• By default anki-editor-push-notes will push the whole file. This is slow when the file contain old entries that didn’t really need to change. In my workflow, I keep all pending notes under Dispatch Shelf subtree, and push that whole subtree (with <f9>) when I feel ready. Once they’re pushed, I would refile/relocate them under Exported subtree. anki-editor-push-tree is added for this purpose.
  • Assign handy keybindings (<f9>-<f12> in this case) to your liking.

Org-capture: Swiftly create cards

Now that we know what a proper Anki note should look like in Org-mode, we can define a template and use org-capture to create cards swiftly as we came across different materials on web.

;; Org-capture templates
(setq org-my-anki-file "/path/to/your/anki.org")
(add-to-list 'org-capture-templates
             ("a" "Anki basic"
              entry
              (file+headline org-my-anki-file "Dispatch Shelf")
              "* %<%H:%M>   %^g\n:PROPERTIES:\n:ANKI_NOTE_TYPE: Basic\n:ANKI_DECK: Mega\n:END:\n** Front\n%?\n** Back\n%x\n"))
(add-to-list 'org-capture-templates
             ("A" "Anki cloze"
              entry
              (file+headline org-my-anki-file "Dispatch Shelf")
              "* %<%H:%M>   %^g\n:PROPERTIES:\n:ANKI_NOTE_TYPE: Cloze\n:ANKI_DECK: Mega\n:END:\n** Text\n%x\n** Extra\n"))

;; Allow Emacs to access content from clipboard.
(setq x-select-enable-clipboard t
      x-select-enable-primary t)
  • What’s org-capture?
  • Note the %x in org-capture-templates: this means we want to fill in content of X clipboard upon capture. For Cloze note, this would be in Text field. For Basic note, I usually like to put them in Back, and come up with a good question for Front field.
  • The key to be as lazy as possible is to let Emacs not only read explicitly copied/paste content (via C-c / C-v, the CLIPBOARD selection), but also the currently selected text (the PRIMARY selection). That way, after highlighting text with mouse I can immediately call org-capture (C-c c) in Emacs. See Clipboard - ArchWiki for details.
  • Header name does not really matter in anki-editor, %H:%M is an arbitrary choice
  • I put most notes in a Mega deck following Michael Nielson’s advice (Search “Use one big deck”). It served me well. If you have many decks/note types, you may want to create multiple capture templates, or write some elisp functions to reduce typing.

Enabling X clipboard support makes Emacs versatile for textual input from any other applications. For me it’s mainly web articles from Firefox, and sometimes books in PDF.js … Or, do I really need PDF.js when I can read books in pdf-tools, the best PDF reader in Emacs?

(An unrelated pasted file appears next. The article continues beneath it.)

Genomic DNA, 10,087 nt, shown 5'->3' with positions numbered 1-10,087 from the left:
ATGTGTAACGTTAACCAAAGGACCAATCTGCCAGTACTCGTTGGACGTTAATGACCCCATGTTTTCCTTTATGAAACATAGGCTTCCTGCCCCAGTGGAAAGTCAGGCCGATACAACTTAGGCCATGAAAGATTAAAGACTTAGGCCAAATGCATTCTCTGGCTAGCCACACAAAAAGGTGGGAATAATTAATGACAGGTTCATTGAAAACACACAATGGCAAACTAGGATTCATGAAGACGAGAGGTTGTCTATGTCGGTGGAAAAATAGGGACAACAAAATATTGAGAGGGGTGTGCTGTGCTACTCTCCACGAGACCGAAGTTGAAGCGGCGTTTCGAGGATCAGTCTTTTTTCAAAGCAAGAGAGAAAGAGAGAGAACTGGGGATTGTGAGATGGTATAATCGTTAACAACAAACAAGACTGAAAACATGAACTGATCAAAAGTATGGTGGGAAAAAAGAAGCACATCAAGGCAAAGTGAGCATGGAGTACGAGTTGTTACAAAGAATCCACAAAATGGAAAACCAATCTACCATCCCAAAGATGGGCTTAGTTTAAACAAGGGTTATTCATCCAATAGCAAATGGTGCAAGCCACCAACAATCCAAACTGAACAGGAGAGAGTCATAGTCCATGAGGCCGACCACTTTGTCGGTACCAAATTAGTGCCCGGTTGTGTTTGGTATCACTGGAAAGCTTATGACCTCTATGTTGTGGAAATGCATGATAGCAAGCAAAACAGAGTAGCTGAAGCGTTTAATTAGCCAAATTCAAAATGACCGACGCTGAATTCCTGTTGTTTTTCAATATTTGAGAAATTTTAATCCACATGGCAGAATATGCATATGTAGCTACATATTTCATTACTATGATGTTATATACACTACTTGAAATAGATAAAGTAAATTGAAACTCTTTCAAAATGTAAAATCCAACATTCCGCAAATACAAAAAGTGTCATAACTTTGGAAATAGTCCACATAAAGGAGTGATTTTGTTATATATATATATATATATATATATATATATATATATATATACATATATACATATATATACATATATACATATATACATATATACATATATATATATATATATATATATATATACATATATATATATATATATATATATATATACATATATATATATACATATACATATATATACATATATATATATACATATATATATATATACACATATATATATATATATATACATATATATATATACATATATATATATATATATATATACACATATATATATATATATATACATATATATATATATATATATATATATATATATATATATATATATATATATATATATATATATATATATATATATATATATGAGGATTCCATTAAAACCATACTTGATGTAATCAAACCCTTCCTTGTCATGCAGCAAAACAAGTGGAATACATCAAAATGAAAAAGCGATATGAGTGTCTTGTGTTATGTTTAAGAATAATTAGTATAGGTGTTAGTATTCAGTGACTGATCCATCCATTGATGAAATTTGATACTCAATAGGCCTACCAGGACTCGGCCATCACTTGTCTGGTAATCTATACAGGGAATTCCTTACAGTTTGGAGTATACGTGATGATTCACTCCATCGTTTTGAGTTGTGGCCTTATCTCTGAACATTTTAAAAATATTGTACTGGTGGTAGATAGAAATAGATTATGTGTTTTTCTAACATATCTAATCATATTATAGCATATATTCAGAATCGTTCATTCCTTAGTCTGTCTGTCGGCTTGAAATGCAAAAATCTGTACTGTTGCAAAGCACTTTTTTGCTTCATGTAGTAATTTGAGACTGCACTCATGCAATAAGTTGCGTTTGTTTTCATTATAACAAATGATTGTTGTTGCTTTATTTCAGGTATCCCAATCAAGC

Emacs command fill-paragraph (M-q) comes handy for aligning irregular-shaped text copied from PDF.

org-download + Flameshot: Add image too

Lastly, it’s also good to use screen crop as note content. Thankfully anki-editor also supports that, we only need to find a convenient way to download image in Emacs.

There are many packages for adding images to Emacs, as well as for screenshots. I chose the combination of abo-abo/org-download and Flameshot. While Flameshot allows me to add preliminary annotation, it’s a little tricky to get it working properly. Curious minds may search “flameshot” in my config for details.

Integrate with X Window Manager

To start org-capture frame in whichever application I’m using, I took a little elisp function here:

(defun make-orgcapture-frame ()
    "Create a new frame and run org-capture."
    (interactive)
    (make-frame '((name . "org-capture") (window-system . x)))
    (select-frame-by-name "org-capture")
    (counsel-org-capture)
    (delete-other-windows)
    )

Then assign a keybinding in X Window Manager (xmonad in my case) that runs emacsclient -e '(make-orgcapture-frame)'. Now I may create cards with a key combo anywhere in my system.

Conclusion

This setup has served me well in the past few months. During daytime, as I was writing code in Emacs or browsing web articles, I may capture code snippets or interesting information without switching to Anki Desktop to do much clicking. At nighttime I would polish the notes (fixing typo, adding context/images), push them in one go and call it a day.

The possibilities don’t end there. Given Org’s capabilities, I’m sure there are more interesting applications. Here are some I have in mind:

  • Org Babel to evaluate code block in place, pushing both code and output (plain text, images, tables) to Anki: ob-lilypond, ob-dot, ob-R
  • Use keyboard macro to create cards in bulk, quickly
  • An Incremental Reading system may be built from utilities that centered on plain/PDF/EPUB(nov.el) text processing, and that integrate with org-noter (note taking with pdf-tools), org-ref (academic paper management), org-capture (content capture), org-agenda (schedule/deadline reminder, progress tracking)…
  • An Emacs distribution that is solely designed to smooth out learning curve for users from Anki community, just as what Spacemacs is for Vimmers, encompassing above-mentioned features with reasonable defaults
  • etc…

Hope it’s useful for users from either Anki or Emacs, and I’m sure there will be bold, imaginative design that stemmed from the intersection of both. Until next time, happy hacking, learning and living under the sun!

Download files used in this post: